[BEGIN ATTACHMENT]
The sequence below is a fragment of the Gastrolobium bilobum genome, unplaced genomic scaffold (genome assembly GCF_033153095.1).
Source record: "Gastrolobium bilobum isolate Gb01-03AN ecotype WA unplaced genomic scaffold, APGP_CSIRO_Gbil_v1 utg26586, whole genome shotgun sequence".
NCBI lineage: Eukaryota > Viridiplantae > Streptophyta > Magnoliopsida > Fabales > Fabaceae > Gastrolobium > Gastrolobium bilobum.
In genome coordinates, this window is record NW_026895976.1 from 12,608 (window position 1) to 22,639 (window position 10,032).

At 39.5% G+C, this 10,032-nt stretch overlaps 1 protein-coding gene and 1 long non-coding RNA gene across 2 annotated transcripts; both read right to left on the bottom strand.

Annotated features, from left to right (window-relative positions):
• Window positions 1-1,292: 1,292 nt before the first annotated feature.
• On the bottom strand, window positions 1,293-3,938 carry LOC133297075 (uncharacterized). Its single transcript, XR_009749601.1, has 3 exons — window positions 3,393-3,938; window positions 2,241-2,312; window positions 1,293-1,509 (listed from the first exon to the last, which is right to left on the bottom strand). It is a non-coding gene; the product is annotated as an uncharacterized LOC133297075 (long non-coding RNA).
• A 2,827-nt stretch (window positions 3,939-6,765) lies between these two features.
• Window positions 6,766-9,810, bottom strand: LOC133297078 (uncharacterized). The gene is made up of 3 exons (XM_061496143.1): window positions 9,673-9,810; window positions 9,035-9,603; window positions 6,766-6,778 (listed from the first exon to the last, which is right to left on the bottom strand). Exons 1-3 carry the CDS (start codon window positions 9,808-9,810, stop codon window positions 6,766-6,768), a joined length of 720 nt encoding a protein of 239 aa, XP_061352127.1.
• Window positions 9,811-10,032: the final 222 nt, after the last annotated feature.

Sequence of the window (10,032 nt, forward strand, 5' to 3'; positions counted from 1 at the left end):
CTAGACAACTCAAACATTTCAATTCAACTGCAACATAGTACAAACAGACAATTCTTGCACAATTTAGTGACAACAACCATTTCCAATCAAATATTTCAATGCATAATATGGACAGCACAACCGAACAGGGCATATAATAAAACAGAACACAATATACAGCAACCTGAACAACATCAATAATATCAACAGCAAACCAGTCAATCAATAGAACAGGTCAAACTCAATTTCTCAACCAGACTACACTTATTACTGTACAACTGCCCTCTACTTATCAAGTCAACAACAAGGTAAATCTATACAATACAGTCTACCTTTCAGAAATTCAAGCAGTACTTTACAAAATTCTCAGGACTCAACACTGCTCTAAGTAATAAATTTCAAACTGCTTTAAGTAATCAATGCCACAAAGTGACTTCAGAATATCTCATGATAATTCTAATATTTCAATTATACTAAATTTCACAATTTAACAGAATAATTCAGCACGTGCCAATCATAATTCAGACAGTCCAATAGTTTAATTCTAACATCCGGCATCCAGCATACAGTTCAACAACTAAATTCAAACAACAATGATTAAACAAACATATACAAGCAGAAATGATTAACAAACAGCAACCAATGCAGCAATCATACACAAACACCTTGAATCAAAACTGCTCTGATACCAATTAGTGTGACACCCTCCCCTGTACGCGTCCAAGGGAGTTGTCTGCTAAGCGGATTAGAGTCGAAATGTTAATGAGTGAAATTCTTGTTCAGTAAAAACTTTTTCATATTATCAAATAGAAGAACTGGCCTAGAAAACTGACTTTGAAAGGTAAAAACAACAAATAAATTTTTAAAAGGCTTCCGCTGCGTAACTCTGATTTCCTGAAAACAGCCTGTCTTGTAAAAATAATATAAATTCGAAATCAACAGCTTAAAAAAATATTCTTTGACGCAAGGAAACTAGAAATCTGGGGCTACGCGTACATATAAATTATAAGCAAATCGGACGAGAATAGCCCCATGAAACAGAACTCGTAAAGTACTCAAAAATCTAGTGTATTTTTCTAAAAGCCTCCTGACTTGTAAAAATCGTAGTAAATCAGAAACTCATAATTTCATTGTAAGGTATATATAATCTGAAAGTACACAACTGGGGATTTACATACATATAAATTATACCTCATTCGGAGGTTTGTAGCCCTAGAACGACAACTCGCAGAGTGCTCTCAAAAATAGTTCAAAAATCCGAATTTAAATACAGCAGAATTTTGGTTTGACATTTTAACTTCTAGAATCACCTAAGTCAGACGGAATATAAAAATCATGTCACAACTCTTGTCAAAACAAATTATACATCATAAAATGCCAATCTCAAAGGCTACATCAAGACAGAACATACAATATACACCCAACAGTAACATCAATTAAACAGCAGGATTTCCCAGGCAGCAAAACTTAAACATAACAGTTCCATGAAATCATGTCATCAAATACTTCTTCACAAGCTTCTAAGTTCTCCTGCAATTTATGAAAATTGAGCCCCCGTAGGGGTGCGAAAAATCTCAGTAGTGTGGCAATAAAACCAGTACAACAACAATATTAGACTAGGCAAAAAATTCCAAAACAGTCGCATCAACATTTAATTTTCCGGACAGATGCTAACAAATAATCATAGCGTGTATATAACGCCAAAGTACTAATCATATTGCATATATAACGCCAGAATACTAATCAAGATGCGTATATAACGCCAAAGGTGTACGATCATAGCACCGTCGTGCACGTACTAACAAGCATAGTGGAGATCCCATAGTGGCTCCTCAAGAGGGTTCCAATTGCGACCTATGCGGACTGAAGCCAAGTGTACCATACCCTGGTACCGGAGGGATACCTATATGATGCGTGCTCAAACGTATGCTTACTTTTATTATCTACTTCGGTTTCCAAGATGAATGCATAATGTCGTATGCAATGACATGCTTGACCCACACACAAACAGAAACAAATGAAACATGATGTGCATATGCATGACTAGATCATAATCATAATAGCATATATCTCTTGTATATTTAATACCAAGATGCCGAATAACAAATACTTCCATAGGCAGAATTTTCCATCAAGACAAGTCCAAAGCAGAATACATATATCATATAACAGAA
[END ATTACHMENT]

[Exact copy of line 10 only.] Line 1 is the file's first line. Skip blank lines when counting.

• Window positions 6,766-9,810, bottom strand: LOC133297078 (uncharacterized). The gene is made up of 3 exons (XM_061496143.1): window positions 9,673-9,810; window positions 9,035-9,603; window positions 6,766-6,778 (listed from the first exon to the last, which is right to left on the bottom strand). Exons 1-3 carry the CDS (start codon window positions 9,808-9,810, stop codon window positions 6,766-6,768), a joined length of 720 nt encoding a protein of 239 aa, XP_061352127.1.